Camera Revolution: organic photoconductive film CMOS sensor

Every year there is something to get excited about, as camera makers release their new and improved models. However, Panasonic’s recent announcement of the development of an organic photoconductive film (OPF) CMOS sensor takes excitement to a new level, as it promises to revolutionize the camera technology.

In their press release, Panasonic has a technical description of their new image sensor. Here, I only outline the main points of this breakthrough advance.

  • the new sensor employs the organic photoconductive film (OPF) on top of the CMOS sensor
  • it will have a dynamic range 100 times wider than the conventional CMOS sensor (with the same sensor size), making it easy to shoot in high- and low-light conditions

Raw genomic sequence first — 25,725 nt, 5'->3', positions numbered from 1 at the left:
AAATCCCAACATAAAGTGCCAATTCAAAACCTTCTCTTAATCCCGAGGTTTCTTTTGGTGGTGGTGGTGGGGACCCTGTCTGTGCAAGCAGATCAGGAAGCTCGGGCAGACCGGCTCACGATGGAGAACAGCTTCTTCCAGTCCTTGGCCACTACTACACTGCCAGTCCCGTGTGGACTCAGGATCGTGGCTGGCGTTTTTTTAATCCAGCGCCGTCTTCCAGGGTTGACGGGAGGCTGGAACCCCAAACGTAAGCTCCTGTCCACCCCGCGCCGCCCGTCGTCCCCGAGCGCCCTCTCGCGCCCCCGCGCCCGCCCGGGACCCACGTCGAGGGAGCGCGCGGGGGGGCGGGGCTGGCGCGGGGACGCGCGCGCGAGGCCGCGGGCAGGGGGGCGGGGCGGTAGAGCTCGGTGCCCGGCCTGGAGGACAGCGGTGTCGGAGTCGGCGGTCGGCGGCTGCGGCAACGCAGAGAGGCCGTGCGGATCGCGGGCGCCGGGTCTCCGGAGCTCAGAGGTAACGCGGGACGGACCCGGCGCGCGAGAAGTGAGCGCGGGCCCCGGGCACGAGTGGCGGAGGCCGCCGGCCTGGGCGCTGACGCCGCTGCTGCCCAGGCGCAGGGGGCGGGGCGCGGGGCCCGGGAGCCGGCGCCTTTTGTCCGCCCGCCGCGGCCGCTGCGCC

• it improves sensitivity by a factor of 1.2, allowing to shoot with less light
  • it captures the image simultaneously, rather than line by line, allowing for a global shutter
  • it increases the incident light range from 35-40 degrees to 60 degrees; this should result in smaller and more affordable lenses

Now, those are the promises and no camera with OPF CMOS sensor has been scheduled for a release. It might be a few years before the first model arrives on the market. Still, it is great to see that camera makers, such as Panasonic, are working on significant advances in camera technology. Too many companies and industries limit their efforts to incremental improvements and marketing campaigns.

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